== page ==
At one point, Apple made it easy to open a Mac, move a hard drive, and replace the old drive when it was no longer working, with very slow or insufficient power. Those days are long gone for most Macs, leaving readers wondering what the best way forward is.
You effectively have three options:
- Check out iFixIt and other online guides to see how difficult it is to replace an internal drive. Depending on the model, this may be relatively easy for Macs released in 2014. For example, for a 2014 MacBook Pro, you just need to open the back case, open the SSD, and replace it with an Apple-compatible SSD.
- Consider renting a store to upgrade your drive. For some Macs released in the 2010s, especially iMacs, an upgrade or replacement required lots of screws, cables, and seals to be removed and reinstalled. Of course, consider the labor costs: just opening and closing the computer can cost from $ 150 to $ 250.
- Add an external drive via FireWire 800, USB 3, or Thunderbolt 2 or 3 (or even 4).
The last option is the most straightforward and works with any Mac. I’m a few years behind when it comes to the FireWire 800, if it’s the fastest connection to your Mac, it’s a better choice than USB 2.0 (800Mbps vs. 480Mbps). (However, keep in mind that if your Mac has FireWire 800 and USB 3 and it is not an iMac, it probably has an easy drive replacement option.)
Up to 1TB of external SSDs and many terabytes of external hard disk drives (HDDs) have come down at extremely affordable prices. Match the drive with the interface you have: There’s no point in buying a high-performance SSD that can deliver 2 GBps (18Gbps) and plugging in USB 3.0, which is a maximum of 625MBps (5Gbps). However, if you have a newer computer with enough Thunderbolt 2 (20Gbps) or 3 or 4 (40Gbps) interfaces, you can choose a superfast SSD if it fits your budget and needs.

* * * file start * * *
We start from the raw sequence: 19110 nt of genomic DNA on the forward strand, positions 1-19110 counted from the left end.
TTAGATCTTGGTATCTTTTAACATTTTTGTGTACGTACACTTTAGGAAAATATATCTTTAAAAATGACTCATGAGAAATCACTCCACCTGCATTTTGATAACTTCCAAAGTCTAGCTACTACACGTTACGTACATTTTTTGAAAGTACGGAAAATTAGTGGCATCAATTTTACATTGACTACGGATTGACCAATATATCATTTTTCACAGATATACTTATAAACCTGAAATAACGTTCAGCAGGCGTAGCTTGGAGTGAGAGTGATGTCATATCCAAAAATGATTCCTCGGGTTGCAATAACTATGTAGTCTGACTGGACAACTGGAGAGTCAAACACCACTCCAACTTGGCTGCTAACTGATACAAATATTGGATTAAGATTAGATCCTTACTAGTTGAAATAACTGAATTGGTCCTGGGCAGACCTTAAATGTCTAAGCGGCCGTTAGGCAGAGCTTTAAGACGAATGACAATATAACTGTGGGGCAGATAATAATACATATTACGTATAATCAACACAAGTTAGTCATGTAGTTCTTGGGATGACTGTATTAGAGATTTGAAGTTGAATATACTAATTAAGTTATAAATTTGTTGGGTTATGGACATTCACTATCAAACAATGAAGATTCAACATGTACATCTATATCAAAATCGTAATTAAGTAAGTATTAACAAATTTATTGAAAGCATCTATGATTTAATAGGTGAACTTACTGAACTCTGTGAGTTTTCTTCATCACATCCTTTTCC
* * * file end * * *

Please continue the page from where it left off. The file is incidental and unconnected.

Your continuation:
I upgraded my 2017 Intel iMac to 1TB Thunderbolt 3 SSD in 2020, dramatically improving its performance. The iMac died suddenly in 2021 (about five years old), and I decided to move to an M1 Mac Mini. Instead of paying a premium for Apple’s 1TB internal drive on that model, I bought one with 16GB RAM and a 256GB SSD, then moved my iMac’s system to an external drive via the Thunderbolt 4 connection.
Later, I realized that my photo library was too slow on an external HDD. (I have two external 8TB HDDs for time machine backup and media storage.) To improve performance, I’ve moved my photo library to a cheaper 1TB USB 3 SSD, such as “How to move your Mac’s Photos library to SSD for better performance.” Goes “”
You have many different options where you can mix HDD, slow SSD and fast SSD to find the right mix.
With a laptop, you may find an external drive annoying to manage while traveling, but spending $ 100 to $ 300 for an external SSD can avoid costing more than $ 1,000 after hundreds of trade-ins.
This Mac 911 article answers a question posed by MacWorld reader Julie.
Ask Mac 911
We’ve compiled a list of our FAQs with answers and column links: Read our Super FAQ to see if your question is covered. If not, we’re always looking for new solutions! Email your [email protected] with the appropriate screen capture and whether you want to use your full name. Not every question will be answered, we do not reply to emails and we cannot offer direct troubleshooting advice.